Situations Where You Absolutely Should Get A Real Estate Closing Attorney
In any real estate transaction, you should always have an attorney. Even the “easiest” sale or purchase can get very complex and have legal issues you may not anticipate at the start of the closing process.
There are often certain indicators that should immediately tell you that you need a competent real estate attorney at your side. They are situations or circumstances in buying or selling property that you should never go into without a competent real estate attorney at your side.
Short sales or bank-owned property – Short sales entail in-depth negotiation with a lender, who agrees to allow the property to be sold at less than what is owed on the mortgage. If not done properly, there could be title problems, or the buyer or seller could end up owing money. Banks often have complex approval processes with short sales that an attorney should help you manage.
You are out of town – If you are buying or selling property that is far from where you live, you need eyes and ears “on the ground.” That should be your attorney. Your attorney will be familiar with local public records, ordinances, taxes, and other intricacies that you, being from a different area or state, may not be aware of. There also may be conflicts in laws between states that an attorney can help you figure out.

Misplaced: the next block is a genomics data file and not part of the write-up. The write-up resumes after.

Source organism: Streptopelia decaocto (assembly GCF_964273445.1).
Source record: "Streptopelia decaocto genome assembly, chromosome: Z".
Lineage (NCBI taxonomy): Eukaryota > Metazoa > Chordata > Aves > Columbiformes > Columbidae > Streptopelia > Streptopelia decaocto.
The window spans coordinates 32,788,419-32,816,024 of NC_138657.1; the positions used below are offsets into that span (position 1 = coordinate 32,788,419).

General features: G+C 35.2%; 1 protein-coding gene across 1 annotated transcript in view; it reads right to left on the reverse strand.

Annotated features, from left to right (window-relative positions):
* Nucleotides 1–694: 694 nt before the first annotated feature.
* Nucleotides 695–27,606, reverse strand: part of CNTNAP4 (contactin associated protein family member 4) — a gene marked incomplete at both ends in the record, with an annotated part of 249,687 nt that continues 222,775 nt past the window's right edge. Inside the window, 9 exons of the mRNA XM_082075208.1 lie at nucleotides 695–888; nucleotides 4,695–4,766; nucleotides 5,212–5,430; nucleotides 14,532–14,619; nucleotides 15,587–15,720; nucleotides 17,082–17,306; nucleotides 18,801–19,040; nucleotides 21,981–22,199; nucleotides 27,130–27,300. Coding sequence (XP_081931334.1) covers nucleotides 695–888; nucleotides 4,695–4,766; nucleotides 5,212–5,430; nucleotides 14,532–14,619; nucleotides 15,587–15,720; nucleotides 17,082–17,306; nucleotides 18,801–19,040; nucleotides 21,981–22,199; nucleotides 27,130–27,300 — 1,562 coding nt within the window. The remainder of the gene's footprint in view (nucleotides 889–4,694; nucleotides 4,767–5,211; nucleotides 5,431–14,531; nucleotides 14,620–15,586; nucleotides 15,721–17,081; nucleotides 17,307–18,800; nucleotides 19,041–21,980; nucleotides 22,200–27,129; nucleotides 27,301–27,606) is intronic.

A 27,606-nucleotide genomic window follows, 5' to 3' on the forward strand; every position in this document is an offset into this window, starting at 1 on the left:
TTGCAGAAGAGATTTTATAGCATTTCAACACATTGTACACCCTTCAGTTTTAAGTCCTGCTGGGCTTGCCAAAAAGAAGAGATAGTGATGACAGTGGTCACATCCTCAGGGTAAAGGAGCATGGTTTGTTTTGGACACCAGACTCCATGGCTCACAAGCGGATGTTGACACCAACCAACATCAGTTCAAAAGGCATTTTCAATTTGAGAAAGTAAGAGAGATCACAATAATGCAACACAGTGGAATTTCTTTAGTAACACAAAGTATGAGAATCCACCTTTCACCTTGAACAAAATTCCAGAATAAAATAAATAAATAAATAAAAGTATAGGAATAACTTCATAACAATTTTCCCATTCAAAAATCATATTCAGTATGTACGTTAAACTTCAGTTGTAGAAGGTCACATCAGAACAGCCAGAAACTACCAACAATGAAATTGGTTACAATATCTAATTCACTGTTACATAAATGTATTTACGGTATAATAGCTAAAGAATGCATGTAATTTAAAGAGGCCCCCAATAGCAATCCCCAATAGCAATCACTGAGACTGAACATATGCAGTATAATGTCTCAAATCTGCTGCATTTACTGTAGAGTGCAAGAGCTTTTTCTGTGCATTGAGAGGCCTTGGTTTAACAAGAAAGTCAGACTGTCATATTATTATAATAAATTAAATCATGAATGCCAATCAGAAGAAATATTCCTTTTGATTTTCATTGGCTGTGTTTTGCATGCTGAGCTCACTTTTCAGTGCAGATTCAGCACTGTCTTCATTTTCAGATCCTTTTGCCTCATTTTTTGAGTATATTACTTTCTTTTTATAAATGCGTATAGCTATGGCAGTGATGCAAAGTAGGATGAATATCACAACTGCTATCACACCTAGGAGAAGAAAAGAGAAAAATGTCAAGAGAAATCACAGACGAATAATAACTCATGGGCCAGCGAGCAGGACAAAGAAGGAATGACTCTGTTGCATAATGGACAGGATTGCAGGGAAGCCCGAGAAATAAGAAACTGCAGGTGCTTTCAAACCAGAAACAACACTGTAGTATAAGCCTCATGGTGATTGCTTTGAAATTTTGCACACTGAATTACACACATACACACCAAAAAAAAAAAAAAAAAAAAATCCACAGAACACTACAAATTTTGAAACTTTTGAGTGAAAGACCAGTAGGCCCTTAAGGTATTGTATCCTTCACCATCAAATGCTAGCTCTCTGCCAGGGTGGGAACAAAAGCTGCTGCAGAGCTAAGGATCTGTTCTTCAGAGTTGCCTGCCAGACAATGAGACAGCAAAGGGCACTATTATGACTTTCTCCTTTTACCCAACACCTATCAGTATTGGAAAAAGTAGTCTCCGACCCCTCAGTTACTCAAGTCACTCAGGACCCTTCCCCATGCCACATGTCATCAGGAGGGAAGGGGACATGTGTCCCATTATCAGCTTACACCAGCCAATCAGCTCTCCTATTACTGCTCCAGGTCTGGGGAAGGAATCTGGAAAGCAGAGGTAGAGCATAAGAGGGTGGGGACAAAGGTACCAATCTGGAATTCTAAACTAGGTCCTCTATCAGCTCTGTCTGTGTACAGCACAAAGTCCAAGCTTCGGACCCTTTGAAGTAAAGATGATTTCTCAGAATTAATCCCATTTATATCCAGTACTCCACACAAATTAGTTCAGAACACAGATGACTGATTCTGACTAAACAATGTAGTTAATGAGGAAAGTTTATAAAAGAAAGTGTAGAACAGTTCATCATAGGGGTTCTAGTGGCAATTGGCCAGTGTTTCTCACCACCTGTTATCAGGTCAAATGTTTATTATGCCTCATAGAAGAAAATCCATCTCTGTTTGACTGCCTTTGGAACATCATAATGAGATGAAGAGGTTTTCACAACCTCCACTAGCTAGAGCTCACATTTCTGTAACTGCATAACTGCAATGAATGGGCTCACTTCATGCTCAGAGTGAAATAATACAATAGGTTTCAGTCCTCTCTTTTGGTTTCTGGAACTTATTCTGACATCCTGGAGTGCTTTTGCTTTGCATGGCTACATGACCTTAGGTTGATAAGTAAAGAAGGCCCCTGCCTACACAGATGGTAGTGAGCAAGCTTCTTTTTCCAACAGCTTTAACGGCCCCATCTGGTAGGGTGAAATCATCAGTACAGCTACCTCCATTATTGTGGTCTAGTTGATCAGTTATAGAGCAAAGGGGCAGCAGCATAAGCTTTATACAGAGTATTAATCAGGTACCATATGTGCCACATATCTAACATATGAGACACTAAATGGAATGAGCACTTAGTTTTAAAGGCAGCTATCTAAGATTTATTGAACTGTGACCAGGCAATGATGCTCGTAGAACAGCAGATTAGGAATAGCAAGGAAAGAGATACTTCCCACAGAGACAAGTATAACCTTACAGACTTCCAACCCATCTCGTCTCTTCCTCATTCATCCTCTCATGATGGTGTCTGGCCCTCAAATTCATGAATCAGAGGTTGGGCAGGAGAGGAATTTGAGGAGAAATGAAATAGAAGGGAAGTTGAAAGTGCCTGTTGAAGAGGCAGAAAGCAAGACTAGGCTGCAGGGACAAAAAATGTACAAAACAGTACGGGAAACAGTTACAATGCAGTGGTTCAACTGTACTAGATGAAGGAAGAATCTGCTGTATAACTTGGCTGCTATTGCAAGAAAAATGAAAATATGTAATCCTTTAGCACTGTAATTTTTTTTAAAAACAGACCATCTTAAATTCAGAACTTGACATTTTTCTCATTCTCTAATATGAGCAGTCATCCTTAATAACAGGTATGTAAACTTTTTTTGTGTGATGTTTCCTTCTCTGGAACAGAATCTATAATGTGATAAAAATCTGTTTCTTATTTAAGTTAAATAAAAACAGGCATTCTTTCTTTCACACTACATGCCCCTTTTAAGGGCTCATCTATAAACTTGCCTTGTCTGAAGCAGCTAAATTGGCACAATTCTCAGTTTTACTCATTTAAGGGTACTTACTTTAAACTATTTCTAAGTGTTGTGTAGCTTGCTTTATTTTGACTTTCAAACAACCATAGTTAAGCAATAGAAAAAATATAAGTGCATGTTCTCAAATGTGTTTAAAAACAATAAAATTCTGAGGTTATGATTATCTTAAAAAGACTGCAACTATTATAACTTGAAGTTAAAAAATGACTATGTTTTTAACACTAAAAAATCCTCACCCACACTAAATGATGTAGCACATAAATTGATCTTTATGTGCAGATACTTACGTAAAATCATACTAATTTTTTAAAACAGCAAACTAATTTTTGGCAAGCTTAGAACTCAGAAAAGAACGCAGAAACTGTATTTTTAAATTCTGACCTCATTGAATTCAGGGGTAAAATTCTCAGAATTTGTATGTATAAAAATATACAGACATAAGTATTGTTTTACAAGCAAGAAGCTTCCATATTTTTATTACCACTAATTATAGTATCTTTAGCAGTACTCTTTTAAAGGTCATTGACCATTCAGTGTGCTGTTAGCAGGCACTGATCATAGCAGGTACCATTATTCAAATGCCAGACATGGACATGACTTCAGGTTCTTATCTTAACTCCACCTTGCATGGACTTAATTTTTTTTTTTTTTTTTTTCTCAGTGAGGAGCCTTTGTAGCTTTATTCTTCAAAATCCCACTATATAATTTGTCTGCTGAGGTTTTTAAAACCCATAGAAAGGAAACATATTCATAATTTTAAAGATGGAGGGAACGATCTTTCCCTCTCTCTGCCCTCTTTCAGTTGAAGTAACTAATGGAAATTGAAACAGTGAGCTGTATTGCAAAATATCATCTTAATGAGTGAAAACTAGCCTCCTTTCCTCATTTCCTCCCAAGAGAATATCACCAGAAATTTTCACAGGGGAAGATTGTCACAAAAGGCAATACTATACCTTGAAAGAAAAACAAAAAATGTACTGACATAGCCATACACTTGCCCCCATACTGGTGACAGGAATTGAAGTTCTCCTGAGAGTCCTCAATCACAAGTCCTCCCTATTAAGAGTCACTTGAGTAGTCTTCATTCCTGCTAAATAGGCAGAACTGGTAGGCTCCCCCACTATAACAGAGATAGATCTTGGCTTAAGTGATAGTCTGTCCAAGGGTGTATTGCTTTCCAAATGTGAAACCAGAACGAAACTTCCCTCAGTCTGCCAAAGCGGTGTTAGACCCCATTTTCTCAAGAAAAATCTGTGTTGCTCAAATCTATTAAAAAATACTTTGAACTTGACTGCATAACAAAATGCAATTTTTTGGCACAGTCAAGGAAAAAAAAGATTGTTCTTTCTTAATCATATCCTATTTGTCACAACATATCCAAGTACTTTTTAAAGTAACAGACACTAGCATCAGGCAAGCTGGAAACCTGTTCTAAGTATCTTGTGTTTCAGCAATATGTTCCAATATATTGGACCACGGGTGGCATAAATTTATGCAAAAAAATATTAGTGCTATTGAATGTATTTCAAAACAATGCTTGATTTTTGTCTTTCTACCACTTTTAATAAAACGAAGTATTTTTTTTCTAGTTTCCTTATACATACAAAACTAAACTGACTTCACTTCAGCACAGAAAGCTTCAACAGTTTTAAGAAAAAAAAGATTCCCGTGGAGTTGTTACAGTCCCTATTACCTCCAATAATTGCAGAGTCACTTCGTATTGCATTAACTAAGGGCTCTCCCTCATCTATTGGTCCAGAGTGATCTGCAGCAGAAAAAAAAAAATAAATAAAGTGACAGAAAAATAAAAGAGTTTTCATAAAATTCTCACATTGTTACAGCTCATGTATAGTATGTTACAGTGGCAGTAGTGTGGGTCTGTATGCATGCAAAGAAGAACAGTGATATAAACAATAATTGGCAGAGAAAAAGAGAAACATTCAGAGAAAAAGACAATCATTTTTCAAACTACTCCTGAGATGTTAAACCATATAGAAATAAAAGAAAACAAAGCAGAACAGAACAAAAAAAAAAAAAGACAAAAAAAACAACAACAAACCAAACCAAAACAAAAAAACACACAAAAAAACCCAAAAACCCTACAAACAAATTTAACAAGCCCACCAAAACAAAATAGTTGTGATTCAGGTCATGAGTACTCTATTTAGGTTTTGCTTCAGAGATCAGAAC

There was an addition to the property by the seller – Often, additions and modifications to property are not done legally, or in accordance with city building or zoning codes. Municipal or city fines could be accruing daily—fines that a buyer doesn’t want to end up owing. Or, there could be contractors that were never paid for any work that was done on the property.
The property is in probate or part of an estate sale – Property that is being sold by an estate or through the probate courts may have creditors, beneficiaries, and the court itself involved in the sale. There may be unknown title issues. An attorney can help you manage the probate and estate laws that get involved, when buying or selling property that is subject to an estate, or the probate courts.
Commercial property – Commercial property is often not governed by many laws that protect consumers in traditional real estate closings. Mortgages and loans can have very specific and punitive language, and the purchase prices can be much more than residential purchases.
There is a tenant – You can buy or sell property with a tenant in it—but there are legal requirements to do so, and the buyer may need to allow the tenant to remain in the property after closing. A lawyer can help you navigate real estate and landlord-tenant laws that could affect your purchase or sale.
Don’t leave your real estate closing to chance. Get legal help today. Contact the Tampa real estate lawyers at Gilbert Garcia Group, P.A.